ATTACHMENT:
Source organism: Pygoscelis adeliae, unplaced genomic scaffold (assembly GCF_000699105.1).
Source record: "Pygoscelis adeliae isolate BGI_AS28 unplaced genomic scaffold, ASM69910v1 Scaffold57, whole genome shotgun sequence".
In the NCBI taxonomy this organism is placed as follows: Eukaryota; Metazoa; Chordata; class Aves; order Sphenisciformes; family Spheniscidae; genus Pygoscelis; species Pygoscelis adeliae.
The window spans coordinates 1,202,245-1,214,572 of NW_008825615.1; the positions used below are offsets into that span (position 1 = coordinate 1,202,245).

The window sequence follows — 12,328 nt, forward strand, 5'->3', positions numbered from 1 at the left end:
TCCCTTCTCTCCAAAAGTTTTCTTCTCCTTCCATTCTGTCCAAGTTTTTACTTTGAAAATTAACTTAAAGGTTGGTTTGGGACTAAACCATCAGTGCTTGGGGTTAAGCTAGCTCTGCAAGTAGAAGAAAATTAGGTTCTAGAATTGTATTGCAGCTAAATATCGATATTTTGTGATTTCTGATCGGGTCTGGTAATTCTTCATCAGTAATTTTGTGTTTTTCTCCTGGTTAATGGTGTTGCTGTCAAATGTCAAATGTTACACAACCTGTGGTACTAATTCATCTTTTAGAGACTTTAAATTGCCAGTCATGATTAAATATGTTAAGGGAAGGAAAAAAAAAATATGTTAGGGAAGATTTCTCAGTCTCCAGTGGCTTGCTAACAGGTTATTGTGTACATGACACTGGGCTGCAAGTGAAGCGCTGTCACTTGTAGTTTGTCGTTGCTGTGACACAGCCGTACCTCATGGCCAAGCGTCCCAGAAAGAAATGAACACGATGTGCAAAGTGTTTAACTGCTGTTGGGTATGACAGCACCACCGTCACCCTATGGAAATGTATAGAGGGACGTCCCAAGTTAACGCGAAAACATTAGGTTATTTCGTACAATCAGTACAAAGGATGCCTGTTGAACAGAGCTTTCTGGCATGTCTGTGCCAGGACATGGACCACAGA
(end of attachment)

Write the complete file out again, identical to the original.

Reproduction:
Source organism: Pygoscelis adeliae, unplaced genomic scaffold (assembly GCF_000699105.1).
Source record: "Pygoscelis adeliae isolate BGI_AS28 unplaced genomic scaffold, ASM69910v1 Scaffold57, whole genome shotgun sequence".
In the NCBI taxonomy this organism is placed as follows: Eukaryota; Metazoa; Chordata; class Aves; order Sphenisciformes; family Spheniscidae; genus Pygoscelis; species Pygoscelis adeliae.
The window spans coordinates 1,202,245-1,214,572 of NW_008825615.1; the positions used below are offsets into that span (position 1 = coordinate 1,202,245).

The window sequence follows — 12,328 nt, forward strand, 5'->3', positions numbered from 1 at the left end:
TCCCTTCTCTCCAAAAGTTTTCTTCTCCTTCCATTCTGTCCAAGTTTTTACTTTGAAAATTAACTTAAAGGTTGGTTTGGGACTAAACCATCAGTGCTTGGGGTTAAGCTAGCTCTGCAAGTAGAAGAAAATTAGGTTCTAGAATTGTATTGCAGCTAAATATCGATATTTTGTGATTTCTGATCGGGTCTGGTAATTCTTCATCAGTAATTTTGTGTTTTTCTCCTGGTTAATGGTGTTGCTGTCAAATGTCAAATGTTACACAACCTGTGGTACTAATTCATCTTTTAGAGACTTTAAATTGCCAGTCATGATTAAATATGTTAAGGGAAGGAAAAAAAAAATATGTTAGGGAAGATTTCTCAGTCTCCAGTGGCTTGCTAACAGGTTATTGTGTACATGACACTGGGCTGCAAGTGAAGCGCTGTCACTTGTAGTTTGTCGTTGCTGTGACACAGCCGTACCTCATGGCCAAGCGTCCCAGAAAGAAATGAACACGATGTGCAAAGTGTTTAACTGCTGTTGGGTATGACAGCACCACCGTCACCCTATGGAAATGTATAGAGGGACGTCCCAAGTTAACGCGAAAACATTAGGTTATTTCGTACAATCAGTACAAAGGATGCCTGTTGAACAGAGCTTTCTGGCATGTCTGTGCCAGGACATGGACCACAGA